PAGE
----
The other aspect is for proposals of any kind which an individual or team would like to be crowdfunded by the crypto community in general. The flexibility of this CCS initiative by Particl allows for crowdfunding ideas which are not necessarily related to crypto. For instance, if you have a brilliant idea for a petting zoo it can be presented on the CCS. If successful, funding would be held in escrow by the team to ensure milestones are reached.

In an effort to maintain transparency and accountability, the CCS framework uses Github where all activities are logged for everyone to see. Any changes to the proposals can also be viewed, thus the required accountability to the Particl community is assured.

This is truly a new take on the whole concept of crowdfunding.

Read more about this at: https://ccs.particl.io/what-is-ccs/

An interesting future feature is going to be on-chain voting for protocol changes. The community has come up with plenty of ideas since the Particl project was launched in July of 2017. These range from the addition of new coins to the portfolio to the default number of RingCT mixins. Since these ideas and many others would require changes to the protocol, major agreement will be required among community members and the team to ensure the security of the network and the feasibility of the proposed protocol changes.

Another cypherpunk approach is atomic swaps and coin swaps within the UI. An atomic swap is a special cross-chain exchange which allows two parties that don't know each other to exchange cryptocurrencies without involving a 3rd party. The entire process is trustless, in other words even if you do not know the other party involved, you don't have to trust/know them, thus you cannot get scammed. The integrity of each swap is guaranteed by cryptography. Atomic swaps are already working between XMR (Monero) and PART (Particl).

This first atomic swap capability, XMR and PART, has been a well matched approach. This is because XMR is known to be an untraceable currency while Particl, on the other hand, has a private marketplace so you can shop with XMR without leaving a footprint. On the roadmap for this swap system is, of course, the addition of Bitcoin and several other cryptocurrencies.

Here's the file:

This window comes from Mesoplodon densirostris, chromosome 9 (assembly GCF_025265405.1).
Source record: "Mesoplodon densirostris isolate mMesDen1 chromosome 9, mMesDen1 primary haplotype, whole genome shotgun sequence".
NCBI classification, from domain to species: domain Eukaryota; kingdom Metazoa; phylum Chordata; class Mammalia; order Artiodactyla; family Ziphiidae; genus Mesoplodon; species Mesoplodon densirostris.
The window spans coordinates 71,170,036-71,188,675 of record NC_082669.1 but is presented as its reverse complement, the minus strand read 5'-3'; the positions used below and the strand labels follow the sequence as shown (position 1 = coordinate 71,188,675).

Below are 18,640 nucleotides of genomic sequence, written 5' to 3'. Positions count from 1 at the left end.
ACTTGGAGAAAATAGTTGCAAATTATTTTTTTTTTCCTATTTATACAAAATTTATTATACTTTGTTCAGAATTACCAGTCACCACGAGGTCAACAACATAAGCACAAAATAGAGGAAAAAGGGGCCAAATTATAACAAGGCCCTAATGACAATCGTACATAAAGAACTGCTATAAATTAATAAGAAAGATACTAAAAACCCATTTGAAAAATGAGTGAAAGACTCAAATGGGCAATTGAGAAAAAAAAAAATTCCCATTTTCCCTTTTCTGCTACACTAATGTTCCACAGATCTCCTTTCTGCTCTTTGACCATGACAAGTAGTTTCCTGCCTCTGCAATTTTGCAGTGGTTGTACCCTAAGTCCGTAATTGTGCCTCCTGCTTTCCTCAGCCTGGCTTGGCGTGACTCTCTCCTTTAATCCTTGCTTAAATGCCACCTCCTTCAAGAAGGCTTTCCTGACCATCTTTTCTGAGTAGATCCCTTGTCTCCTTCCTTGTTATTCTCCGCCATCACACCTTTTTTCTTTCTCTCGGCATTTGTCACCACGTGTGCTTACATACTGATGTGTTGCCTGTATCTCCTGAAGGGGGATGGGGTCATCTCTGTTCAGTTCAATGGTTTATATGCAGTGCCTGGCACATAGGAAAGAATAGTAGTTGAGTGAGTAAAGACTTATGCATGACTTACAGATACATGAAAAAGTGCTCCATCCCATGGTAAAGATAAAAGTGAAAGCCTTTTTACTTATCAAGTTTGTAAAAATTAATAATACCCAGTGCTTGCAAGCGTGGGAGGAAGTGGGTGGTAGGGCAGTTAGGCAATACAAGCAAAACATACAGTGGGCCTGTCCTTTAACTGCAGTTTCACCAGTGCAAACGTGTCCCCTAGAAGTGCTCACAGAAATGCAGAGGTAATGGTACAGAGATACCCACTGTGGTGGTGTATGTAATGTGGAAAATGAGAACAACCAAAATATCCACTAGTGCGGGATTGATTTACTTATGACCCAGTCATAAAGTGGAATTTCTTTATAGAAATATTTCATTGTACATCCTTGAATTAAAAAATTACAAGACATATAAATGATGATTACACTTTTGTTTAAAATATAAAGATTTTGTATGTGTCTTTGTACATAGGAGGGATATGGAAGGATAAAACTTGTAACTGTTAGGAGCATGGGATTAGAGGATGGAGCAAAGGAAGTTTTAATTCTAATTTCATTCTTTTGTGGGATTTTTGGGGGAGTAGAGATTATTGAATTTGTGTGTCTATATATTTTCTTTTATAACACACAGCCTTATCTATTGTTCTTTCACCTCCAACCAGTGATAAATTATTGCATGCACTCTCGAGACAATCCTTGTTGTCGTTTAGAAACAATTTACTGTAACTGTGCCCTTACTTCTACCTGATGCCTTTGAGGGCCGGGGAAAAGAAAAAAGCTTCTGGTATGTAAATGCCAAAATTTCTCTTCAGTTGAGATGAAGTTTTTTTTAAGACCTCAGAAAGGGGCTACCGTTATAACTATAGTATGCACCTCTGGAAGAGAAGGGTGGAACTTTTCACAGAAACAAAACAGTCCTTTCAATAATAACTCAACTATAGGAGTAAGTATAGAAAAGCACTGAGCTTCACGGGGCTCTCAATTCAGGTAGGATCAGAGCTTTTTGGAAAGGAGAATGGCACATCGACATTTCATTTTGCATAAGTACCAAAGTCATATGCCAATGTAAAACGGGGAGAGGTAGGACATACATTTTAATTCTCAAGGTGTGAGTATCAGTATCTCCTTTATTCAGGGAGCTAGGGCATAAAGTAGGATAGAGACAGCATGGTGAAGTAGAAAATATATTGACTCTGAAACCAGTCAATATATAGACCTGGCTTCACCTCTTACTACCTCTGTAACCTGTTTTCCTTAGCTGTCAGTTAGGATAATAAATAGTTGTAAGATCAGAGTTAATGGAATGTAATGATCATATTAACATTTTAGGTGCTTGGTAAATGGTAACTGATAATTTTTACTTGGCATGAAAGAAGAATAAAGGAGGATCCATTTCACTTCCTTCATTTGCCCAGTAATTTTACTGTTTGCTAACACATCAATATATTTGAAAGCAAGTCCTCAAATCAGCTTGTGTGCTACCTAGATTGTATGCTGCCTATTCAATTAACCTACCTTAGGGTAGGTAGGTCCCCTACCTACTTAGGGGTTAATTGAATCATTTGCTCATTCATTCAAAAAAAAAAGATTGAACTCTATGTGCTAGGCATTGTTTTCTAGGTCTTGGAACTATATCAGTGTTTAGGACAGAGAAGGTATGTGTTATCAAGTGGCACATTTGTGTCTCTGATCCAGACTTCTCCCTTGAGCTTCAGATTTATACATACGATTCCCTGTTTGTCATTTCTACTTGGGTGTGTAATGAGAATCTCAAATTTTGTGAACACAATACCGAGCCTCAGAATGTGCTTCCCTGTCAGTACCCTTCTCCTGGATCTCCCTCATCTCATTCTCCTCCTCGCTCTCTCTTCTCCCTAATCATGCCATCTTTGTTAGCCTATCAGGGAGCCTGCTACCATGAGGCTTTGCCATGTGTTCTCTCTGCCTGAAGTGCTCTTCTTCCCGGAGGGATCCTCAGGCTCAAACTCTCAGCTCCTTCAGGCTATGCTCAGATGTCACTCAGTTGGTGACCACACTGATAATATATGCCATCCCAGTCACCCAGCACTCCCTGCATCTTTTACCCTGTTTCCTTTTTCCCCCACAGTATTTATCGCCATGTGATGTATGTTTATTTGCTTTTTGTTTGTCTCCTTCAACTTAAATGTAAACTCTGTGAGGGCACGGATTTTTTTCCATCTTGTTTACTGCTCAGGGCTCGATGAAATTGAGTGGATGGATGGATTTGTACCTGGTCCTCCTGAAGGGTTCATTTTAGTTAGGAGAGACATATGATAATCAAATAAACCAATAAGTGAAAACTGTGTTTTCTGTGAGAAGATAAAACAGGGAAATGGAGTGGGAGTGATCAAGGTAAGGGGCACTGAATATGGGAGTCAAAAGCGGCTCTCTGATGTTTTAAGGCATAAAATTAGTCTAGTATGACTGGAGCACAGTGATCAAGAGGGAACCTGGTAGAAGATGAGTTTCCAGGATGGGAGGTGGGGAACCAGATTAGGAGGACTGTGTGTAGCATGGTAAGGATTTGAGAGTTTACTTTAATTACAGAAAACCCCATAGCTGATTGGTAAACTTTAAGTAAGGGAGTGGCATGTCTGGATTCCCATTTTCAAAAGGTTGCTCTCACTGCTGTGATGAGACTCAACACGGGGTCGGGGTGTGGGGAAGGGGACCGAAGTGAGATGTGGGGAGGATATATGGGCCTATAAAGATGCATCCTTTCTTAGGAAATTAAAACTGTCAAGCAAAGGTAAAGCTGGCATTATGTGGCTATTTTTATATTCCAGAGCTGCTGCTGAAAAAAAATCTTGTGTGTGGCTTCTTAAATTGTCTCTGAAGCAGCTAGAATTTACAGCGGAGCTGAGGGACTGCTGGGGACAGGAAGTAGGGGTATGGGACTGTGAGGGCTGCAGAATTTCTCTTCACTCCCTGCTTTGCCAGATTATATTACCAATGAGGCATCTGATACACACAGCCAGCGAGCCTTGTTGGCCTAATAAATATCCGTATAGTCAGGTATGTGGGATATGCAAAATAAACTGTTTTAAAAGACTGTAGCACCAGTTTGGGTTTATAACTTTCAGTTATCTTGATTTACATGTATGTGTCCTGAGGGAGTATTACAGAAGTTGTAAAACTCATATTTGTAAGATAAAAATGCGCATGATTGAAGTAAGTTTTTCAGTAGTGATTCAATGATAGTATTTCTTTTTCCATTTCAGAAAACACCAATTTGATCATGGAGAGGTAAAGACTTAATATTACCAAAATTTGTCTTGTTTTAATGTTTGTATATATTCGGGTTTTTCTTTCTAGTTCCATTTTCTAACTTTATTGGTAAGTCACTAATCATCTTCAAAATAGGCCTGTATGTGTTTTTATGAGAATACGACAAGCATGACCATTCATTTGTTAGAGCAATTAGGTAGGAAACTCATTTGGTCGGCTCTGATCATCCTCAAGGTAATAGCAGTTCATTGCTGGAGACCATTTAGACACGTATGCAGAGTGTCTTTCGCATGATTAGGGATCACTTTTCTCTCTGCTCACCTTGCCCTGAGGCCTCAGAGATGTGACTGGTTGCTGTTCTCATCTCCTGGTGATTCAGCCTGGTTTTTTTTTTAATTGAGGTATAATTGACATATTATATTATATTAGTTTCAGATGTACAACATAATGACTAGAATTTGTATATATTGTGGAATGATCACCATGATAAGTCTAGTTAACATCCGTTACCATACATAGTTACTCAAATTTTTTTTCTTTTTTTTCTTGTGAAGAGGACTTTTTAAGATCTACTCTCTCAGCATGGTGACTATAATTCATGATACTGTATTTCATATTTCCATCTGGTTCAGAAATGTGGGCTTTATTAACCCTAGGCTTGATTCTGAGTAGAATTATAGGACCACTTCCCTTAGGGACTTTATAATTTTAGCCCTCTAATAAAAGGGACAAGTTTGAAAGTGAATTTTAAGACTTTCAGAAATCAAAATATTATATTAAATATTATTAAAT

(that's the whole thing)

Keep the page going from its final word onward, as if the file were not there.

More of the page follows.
Having an atomic swap function within a UI which can be used for crowdfunding and shopping is certainly a smart and useful move since any exchange or a 3rd party do not need to be involved. No one will see that swap plus your data remains 100% anonymous.

Particl does offer other swaps which are not atomic and has partnered with a couple of non-traditional exchanges.

One is StealthEx which facilitates instant, anonymous and limitless swaps covering over 300 cryptocurrencies. The instant nature of the transactions mean that deposits don’t have to be stored on the exchange itself. Users remain anonymous as they do not have to register or provide any personal information.

Another exchange which is onboard is Simple Swap, offering a floating and fixed rate exchange with no sign up required. These exchange functions will be available immediately with the V3 release and will allow swaps in any currency, including stable coins, into or from PART. This move is to get away from traditional exchanges about which we have heard too much over the years when it comes to hacking and exorbitant listing fees.

So I see this as PART of the deal, an Amazon/Alibaba replacement, crowdfunding, an exchange, swaps, community control plus many more cypherpunk-type tools on the way!

In next week’s Privacy Cookbook we will get the opportunity to explore the Particl marketplace and see how this will give the power back to the people in a cypherpunk way.

And if you want to know more about PART, go to particl.io and sign up for the community updates, exciting times ahead, we believe!